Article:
Bangladesh will go into the fourth day of the second Test against New Zealand today keeping in mind that they cannot repeat the same mistake they committed in the first Test which they surrendered spectacularly after dominating for four days.
Bangladesh will take the field with an expressed intention of mopping up the Black Caps tail as quickly as possible. The home side on the other hand will resume on 260 for seven and will try to overtake Bangladesh's first-innings total of 289. If they can take a considerable lead, they will be in a better position to pounce on the Tigers.
However, after a no-show on the third day, which was washed out without a single ball being bowled due to rain, the onus will be on the Tigers to apply themselves on what would be a slightly disconcerting wicket on a damp Hagley Oval ground. It is understood that Bangladesh will have to bat for most part of the day. And if they can correct the mistakes they committed in their second innings of the first Test when they were bowled out for 160 after scoring a massive 595 in their first essay, they will be able to put the pressure back on the home team. In that event the first two sessions will be extremely crucial. The winners of the two sessions will decide which way the game will be heading on the fifth and final day.
Bangladesh as a bowling unit did a commanding job on the second day. But it is the batting that has not been consistent and more importantly some key players like opener Tamim Iqbal and middle-order batsman Mahmudullah Riyad have not been among the runs. The absence of injured captain Mushfiqur Rahim was felt keenly throughout the limited-overs series and will doubtless be felt here.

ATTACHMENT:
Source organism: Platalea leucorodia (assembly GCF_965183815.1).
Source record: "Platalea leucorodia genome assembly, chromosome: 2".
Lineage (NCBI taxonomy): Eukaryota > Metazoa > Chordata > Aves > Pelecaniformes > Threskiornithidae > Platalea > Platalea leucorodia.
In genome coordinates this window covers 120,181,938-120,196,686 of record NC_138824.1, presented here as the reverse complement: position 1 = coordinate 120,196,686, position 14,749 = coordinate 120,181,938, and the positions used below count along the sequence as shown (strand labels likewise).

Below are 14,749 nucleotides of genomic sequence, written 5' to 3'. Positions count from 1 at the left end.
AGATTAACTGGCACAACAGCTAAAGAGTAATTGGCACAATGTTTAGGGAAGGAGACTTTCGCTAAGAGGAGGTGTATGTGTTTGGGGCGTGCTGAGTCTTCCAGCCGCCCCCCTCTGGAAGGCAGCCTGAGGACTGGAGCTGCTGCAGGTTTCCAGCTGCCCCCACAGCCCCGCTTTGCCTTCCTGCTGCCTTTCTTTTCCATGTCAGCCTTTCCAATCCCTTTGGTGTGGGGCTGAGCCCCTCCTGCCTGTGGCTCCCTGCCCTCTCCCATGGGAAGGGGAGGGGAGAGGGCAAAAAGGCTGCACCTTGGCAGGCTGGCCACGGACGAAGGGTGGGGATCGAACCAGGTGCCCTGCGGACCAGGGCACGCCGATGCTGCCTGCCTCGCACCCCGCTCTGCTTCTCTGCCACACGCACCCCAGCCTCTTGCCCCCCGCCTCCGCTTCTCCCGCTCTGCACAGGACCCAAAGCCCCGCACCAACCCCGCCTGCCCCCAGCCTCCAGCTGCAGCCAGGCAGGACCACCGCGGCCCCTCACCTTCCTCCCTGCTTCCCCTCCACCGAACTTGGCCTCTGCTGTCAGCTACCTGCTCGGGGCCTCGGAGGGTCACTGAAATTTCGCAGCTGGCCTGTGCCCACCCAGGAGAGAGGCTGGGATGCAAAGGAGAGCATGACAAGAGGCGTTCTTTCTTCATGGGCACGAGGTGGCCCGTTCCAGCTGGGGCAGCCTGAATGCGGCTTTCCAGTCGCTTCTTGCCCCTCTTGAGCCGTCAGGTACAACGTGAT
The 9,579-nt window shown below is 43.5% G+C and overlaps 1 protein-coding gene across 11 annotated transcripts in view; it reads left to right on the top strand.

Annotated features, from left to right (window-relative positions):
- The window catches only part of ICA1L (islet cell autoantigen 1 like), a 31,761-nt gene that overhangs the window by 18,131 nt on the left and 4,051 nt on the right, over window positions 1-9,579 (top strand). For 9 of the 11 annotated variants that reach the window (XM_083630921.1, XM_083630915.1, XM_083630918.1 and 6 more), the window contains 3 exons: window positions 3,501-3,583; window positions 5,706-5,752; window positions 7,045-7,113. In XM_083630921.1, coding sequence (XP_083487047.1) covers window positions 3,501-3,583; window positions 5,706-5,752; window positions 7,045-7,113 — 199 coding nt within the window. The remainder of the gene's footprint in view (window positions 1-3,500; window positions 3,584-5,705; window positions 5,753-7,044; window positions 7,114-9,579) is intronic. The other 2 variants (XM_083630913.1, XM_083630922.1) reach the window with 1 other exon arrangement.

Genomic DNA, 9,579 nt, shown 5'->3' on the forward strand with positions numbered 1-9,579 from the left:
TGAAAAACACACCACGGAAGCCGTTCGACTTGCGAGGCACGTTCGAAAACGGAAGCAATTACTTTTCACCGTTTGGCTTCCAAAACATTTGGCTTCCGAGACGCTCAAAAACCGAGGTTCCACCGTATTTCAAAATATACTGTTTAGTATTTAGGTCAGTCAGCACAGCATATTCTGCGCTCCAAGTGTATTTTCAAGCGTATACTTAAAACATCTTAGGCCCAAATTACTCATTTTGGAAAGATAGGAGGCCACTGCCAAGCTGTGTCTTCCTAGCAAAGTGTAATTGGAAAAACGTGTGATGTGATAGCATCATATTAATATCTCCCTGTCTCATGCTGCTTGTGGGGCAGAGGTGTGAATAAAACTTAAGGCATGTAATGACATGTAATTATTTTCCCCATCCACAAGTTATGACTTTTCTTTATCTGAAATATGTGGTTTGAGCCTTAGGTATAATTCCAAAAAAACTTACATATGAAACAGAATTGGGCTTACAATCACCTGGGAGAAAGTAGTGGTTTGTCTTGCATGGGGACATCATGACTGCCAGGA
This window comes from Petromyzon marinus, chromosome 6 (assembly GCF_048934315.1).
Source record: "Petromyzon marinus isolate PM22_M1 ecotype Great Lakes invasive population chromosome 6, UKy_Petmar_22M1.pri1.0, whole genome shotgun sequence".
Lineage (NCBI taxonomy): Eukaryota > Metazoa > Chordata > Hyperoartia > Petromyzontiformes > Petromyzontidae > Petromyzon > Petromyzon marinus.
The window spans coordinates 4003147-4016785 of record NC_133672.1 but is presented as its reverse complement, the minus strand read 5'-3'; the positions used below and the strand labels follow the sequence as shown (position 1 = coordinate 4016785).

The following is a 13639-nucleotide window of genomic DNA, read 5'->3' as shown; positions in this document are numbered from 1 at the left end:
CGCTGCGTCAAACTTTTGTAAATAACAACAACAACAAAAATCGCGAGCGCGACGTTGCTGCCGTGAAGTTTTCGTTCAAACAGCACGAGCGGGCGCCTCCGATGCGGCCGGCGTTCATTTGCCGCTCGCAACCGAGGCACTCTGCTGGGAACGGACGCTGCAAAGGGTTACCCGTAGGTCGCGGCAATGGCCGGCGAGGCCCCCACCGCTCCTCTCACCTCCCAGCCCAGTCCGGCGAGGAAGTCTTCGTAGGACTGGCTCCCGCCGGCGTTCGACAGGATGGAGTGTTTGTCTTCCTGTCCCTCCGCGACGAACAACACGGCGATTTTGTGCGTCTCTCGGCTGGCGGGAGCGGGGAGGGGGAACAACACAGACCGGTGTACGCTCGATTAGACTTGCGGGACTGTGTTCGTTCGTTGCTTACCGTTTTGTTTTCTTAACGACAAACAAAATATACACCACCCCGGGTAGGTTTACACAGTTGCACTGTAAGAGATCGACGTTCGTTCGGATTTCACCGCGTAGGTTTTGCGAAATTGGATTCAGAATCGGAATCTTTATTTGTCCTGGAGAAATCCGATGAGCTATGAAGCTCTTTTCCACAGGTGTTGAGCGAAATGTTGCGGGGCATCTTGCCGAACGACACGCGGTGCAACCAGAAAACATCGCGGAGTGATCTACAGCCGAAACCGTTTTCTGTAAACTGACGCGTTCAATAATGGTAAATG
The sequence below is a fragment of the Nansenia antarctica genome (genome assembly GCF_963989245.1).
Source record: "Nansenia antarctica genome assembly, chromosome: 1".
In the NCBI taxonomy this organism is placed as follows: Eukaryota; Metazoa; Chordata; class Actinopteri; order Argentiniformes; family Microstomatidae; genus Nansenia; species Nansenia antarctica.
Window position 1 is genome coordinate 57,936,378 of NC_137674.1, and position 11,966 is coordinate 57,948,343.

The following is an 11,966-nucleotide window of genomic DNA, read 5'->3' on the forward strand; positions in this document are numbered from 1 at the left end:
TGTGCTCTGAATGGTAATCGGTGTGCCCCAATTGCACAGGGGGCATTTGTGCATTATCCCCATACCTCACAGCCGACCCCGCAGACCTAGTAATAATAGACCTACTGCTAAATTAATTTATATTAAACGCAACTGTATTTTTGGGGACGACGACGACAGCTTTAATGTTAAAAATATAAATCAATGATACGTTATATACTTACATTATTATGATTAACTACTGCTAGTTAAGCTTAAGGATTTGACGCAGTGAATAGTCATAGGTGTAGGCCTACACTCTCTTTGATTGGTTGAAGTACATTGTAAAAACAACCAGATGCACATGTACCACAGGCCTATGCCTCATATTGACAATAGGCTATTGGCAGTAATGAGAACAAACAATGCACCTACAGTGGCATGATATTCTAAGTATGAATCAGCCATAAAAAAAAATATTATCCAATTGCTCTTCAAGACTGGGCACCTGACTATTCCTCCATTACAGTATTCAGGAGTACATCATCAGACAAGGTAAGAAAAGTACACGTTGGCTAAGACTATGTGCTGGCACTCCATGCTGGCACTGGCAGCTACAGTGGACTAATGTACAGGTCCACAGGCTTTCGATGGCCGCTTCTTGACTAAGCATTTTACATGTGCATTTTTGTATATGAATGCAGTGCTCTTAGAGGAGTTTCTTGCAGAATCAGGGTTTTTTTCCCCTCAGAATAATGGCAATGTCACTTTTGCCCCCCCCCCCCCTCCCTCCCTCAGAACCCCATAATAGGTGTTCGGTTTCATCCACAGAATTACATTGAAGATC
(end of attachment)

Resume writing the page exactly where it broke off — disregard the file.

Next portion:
But the most heartening aspect in the second Test so far is that the Tigers have produced their best in extreme adversity and fought well without their three key batsmen -- opener Imrul Kayes, one-down Mominul Haque and Mushfiqur all missed the game due to injury. The inexperienced pace attack performed beyond expectation.
Bangladesh might have suffered six straight defeats in the limited-overs series, they lost the opening Test by seven wickets at Wellington in an inexplicable way. But they are still possibly two days away to turn a tour of missed opportunities into an unforgettable end. And if they can show that resolve in batting they will surely be in a position to leave down under with a big smile on their face.